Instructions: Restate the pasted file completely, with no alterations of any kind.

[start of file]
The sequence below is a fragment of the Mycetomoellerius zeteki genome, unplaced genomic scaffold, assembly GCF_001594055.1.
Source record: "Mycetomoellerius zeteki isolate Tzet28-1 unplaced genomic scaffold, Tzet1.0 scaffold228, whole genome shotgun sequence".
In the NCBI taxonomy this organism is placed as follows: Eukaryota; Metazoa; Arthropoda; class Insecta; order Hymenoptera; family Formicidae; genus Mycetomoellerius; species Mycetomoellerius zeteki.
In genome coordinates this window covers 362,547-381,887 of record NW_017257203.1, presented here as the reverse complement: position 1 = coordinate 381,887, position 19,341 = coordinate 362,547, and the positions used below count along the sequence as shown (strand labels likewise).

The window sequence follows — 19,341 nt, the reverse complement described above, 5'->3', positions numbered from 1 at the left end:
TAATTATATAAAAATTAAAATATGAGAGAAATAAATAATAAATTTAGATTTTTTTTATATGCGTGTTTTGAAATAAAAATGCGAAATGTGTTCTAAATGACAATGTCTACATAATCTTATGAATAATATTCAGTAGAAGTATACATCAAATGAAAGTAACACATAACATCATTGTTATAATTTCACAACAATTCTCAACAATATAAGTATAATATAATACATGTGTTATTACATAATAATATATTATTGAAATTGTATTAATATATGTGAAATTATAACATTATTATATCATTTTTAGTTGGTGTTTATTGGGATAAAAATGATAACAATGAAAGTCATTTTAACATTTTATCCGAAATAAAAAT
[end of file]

The sequence below is a fragment of the Mycetomoellerius zeteki genome, unplaced genomic scaffold, assembly GCF_001594055.1.
Source record: "Mycetomoellerius zeteki isolate Tzet28-1 unplaced genomic scaffold, Tzet1.0 scaffold228, whole genome shotgun sequence".
In the NCBI taxonomy this organism is placed as follows: Eukaryota; Metazoa; Arthropoda; class Insecta; order Hymenoptera; family Formicidae; genus Mycetomoellerius; species Mycetomoellerius zeteki.
In genome coordinates this window covers 362,547-381,887 of record NW_017257203.1, presented here as the reverse complement: position 1 = coordinate 381,887, position 19,341 = coordinate 362,547, and the positions used below count along the sequence as shown (strand labels likewise).

The window sequence follows — 19,341 nt, the reverse complement described above, 5'->3', positions numbered from 1 at the left end:
TAATTATATAAAAATTAAAATATGAGAGAAATAAATAATAAATTTAGATTTTTTTTATATGCGTGTTTTGAAATAAAAATGCGAAATGTGTTCTAAATGACAATGTCTACATAATCTTATGAATAATATTCAGTAGAAGTATACATCAAATGAAAGTAACACATAACATCATTGTTATAATTTCACAACAATTCTCAACAATATAAGTATAATATAATACATGTGTTATTACATAATAATATATTATTGAAATTGTATTAATATATGTGAAATTATAACATTATTATATCATTTTTAGTTGGTGTTTATTGGGATAAAAATGATAACAATGAAAGTCATTTTAACATTTTATCCGAAATAAAAAT